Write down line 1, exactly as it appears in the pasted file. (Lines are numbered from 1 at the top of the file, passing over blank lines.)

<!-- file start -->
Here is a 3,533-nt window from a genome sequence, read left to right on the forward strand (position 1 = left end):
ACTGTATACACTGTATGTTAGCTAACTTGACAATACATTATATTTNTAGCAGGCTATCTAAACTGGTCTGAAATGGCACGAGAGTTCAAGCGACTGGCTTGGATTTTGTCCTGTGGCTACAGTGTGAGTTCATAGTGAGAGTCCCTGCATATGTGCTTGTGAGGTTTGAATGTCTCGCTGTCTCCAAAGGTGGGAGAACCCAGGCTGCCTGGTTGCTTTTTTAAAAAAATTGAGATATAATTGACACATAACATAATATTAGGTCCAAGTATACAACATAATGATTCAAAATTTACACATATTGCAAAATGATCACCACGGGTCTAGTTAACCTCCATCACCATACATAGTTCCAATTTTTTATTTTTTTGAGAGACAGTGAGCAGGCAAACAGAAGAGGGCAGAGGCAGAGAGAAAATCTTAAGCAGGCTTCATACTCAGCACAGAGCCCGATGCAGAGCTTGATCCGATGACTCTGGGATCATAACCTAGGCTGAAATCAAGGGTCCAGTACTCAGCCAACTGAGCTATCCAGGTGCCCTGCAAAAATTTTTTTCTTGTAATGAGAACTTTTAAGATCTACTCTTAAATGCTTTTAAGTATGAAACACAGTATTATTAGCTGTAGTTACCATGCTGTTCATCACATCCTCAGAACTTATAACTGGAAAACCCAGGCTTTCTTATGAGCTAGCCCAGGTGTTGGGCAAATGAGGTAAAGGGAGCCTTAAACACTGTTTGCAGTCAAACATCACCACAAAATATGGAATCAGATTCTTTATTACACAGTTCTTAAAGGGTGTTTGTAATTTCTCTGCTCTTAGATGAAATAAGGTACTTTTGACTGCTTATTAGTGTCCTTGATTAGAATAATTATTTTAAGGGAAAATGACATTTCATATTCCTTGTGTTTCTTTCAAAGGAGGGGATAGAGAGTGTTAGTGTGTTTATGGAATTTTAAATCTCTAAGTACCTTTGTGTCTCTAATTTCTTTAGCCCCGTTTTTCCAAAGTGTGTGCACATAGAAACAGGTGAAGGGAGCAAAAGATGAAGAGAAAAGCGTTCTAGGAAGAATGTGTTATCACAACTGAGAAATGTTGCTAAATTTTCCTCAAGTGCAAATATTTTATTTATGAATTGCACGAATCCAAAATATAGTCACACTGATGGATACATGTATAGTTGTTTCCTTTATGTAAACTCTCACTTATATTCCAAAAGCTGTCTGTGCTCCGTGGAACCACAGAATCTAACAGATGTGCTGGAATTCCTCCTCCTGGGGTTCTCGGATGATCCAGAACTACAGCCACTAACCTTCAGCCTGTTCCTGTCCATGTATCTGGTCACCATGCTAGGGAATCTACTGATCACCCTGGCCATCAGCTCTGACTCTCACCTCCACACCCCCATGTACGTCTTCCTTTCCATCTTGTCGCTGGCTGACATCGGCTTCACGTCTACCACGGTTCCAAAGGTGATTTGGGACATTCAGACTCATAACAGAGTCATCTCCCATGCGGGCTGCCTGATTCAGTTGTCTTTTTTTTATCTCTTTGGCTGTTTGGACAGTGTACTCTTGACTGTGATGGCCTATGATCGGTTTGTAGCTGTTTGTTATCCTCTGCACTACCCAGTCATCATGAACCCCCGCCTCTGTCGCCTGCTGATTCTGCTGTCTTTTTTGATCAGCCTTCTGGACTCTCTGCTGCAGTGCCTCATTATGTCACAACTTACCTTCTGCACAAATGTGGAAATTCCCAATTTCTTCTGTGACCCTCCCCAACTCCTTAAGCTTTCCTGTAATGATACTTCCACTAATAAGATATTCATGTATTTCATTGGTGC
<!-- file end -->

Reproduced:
Here is a 3,533-nt window from a genome sequence, read left to right on the forward strand (position 1 = left end):